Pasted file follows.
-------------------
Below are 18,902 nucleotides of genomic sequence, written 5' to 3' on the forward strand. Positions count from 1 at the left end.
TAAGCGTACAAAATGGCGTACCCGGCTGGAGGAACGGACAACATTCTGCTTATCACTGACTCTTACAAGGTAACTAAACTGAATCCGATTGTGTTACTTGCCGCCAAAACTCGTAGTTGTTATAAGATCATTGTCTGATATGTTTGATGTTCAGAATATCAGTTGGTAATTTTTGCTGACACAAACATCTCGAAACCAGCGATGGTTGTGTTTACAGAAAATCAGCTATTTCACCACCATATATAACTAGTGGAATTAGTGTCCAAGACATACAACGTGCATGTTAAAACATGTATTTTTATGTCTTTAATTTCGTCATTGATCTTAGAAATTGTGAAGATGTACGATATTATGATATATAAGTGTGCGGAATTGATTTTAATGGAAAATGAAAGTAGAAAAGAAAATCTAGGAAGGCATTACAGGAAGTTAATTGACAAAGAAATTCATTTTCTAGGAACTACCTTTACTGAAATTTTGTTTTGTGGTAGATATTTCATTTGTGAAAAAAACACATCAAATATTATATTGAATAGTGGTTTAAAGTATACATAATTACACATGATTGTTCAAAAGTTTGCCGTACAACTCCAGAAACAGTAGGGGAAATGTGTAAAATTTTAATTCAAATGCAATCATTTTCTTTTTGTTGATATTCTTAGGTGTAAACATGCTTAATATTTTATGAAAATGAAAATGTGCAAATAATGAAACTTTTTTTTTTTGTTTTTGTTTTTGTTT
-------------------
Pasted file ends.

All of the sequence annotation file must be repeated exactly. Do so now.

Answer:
Below are 18,902 nucleotides of genomic sequence, written 5' to 3' on the forward strand. Positions count from 1 at the left end.
TAAGCGTACAAAATGGCGTACCCGGCTGGAGGAACGGACAACATTCTGCTTATCACTGACTCTTACAAGGTAACTAAACTGAATCCGATTGTGTTACTTGCCGCCAAAACTCGTAGTTGTTATAAGATCATTGTCTGATATGTTTGATGTTCAGAATATCAGTTGGTAATTTTTGCTGACACAAACATCTCGAAACCAGCGATGGTTGTGTTTACAGAAAATCAGCTATTTCACCACCATATATAACTAGTGGAATTAGTGTCCAAGACATACAACGTGCATGTTAAAACATGTATTTTTATGTCTTTAATTTCGTCATTGATCTTAGAAATTGTGAAGATGTACGATATTATGATATATAAGTGTGCGGAATTGATTTTAATGGAAAATGAAAGTAGAAAAGAAAATCTAGGAAGGCATTACAGGAAGTTAATTGACAAAGAAATTCATTTTCTAGGAACTACCTTTACTGAAATTTTGTTTTGTGGTAGATATTTCATTTGTGAAAAAAACACATCAAATATTATATTGAATAGTGGTTTAAAGTATACATAATTACACATGATTGTTCAAAAGTTTGCCGTACAACTCCAGAAACAGTAGGGGAAATGTGTAAAATTTTAATTCAAATGCAATCATTTTCTTTTTGTTGATATTCTTAGGTGTAAACATGCTTAATATTTTATGAAAATGAAAATGTGCAAATAATGAAACTTTTTTTTTTTGTTTTTGTTTTTGTTT